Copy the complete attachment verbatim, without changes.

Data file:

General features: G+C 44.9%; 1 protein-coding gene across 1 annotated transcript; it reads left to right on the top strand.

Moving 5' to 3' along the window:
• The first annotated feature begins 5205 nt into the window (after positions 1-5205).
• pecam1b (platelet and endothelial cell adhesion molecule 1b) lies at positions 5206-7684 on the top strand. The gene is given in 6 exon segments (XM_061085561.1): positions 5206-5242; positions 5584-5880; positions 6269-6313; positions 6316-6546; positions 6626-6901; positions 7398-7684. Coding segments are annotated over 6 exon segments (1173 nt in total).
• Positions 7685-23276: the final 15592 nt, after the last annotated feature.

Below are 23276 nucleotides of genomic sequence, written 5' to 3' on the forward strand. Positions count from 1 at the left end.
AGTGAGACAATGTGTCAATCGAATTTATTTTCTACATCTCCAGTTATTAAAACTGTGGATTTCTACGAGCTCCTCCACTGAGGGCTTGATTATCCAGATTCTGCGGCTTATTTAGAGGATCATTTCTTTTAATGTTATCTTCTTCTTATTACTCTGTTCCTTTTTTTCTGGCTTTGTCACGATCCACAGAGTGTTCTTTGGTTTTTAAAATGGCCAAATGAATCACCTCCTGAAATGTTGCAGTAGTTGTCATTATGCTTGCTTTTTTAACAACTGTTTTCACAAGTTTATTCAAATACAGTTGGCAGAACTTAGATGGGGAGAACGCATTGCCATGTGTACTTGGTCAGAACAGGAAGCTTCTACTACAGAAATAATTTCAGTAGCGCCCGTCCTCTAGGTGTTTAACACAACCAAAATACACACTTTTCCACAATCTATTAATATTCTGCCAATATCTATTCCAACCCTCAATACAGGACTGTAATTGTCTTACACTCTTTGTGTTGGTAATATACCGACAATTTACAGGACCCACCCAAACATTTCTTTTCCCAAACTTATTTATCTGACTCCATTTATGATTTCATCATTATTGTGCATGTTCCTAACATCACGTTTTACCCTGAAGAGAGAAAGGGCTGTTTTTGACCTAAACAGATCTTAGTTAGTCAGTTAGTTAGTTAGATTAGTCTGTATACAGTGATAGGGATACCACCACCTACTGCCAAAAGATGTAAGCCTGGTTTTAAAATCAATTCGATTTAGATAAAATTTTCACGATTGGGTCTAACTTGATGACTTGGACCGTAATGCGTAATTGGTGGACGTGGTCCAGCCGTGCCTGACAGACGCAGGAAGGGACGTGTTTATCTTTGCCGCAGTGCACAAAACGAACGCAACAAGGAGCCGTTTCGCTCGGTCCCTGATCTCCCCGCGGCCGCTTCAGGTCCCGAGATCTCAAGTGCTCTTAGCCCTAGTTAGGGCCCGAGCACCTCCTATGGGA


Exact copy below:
General features: G+C 44.9%; 1 protein-coding gene across 1 annotated transcript; it reads left to right on the top strand.

Moving 5' to 3' along the window:
• The first annotated feature begins 5205 nt into the window (after positions 1-5205).
• pecam1b (platelet and endothelial cell adhesion molecule 1b) lies at positions 5206-7684 on the top strand. The gene is given in 6 exon segments (XM_061085561.1): positions 5206-5242; positions 5584-5880; positions 6269-6313; positions 6316-6546; positions 6626-6901; positions 7398-7684. Coding segments are annotated over 6 exon segments (1173 nt in total).
• Positions 7685-23276: the final 15592 nt, after the last annotated feature.

Below are 23276 nucleotides of genomic sequence, written 5' to 3' on the forward strand. Positions count from 1 at the left end.
AGTGAGACAATGTGTCAATCGAATTTATTTTCTACATCTCCAGTTATTAAAACTGTGGATTTCTACGAGCTCCTCCACTGAGGGCTTGATTATCCAGATTCTGCGGCTTATTTAGAGGATCATTTCTTTTAATGTTATCTTCTTCTTATTACTCTGTTCCTTTTTTTCTGGCTTTGTCACGATCCACAGAGTGTTCTTTGGTTTTTAAAATGGCCAAATGAATCACCTCCTGAAATGTTGCAGTAGTTGTCATTATGCTTGCTTTTTTAACAACTGTTTTCACAAGTTTATTCAAATACAGTTGGCAGAACTTAGATGGGGAGAACGCATTGCCATGTGTACTTGGTCAGAACAGGAAGCTTCTACTACAGAAATAATTTCAGTAGCGCCCGTCCTCTAGGTGTTTAACACAACCAAAATACACACTTTTCCACAATCTATTAATATTCTGCCAATATCTATTCCAACCCTCAATACAGGACTGTAATTGTCTTACACTCTTTGTGTTGGTAATATACCGACAATTTACAGGACCCACCCAAACATTTCTTTTCCCAAACTTATTTATCTGACTCCATTTATGATTTCATCATTATTGTGCATGTTCCTAACATCACGTTTTACCCTGAAGAGAGAAAGGGCTGTTTTTGACCTAAACAGATCTTAGTTAGTCAGTTAGTTAGTTAGATTAGTCTGTATACAGTGATAGGGATACCACCACCTACTGCCAAAAGATGTAAGCCTGGTTTTAAAATCAATTCGATTTAGATAAAATTTTCACGATTGGGTCTAACTTGATGACTTGGACCGTAATGCGTAATTGGTGGACGTGGTCCAGCCGTGCCTGACAGACGCAGGAAGGGACGTGTTTATCTTTGCCGCAGTGCACAAAACGAACGCAACAAGGAGCCGTTTCGCTCGGTCCCTGATCTCCCCGCGGCCGCTTCAGGTCCCGAGATCTCAAGTGCTCTTAGCCCTAGTTAGGGCCCGAGCACCTCCTATGGGA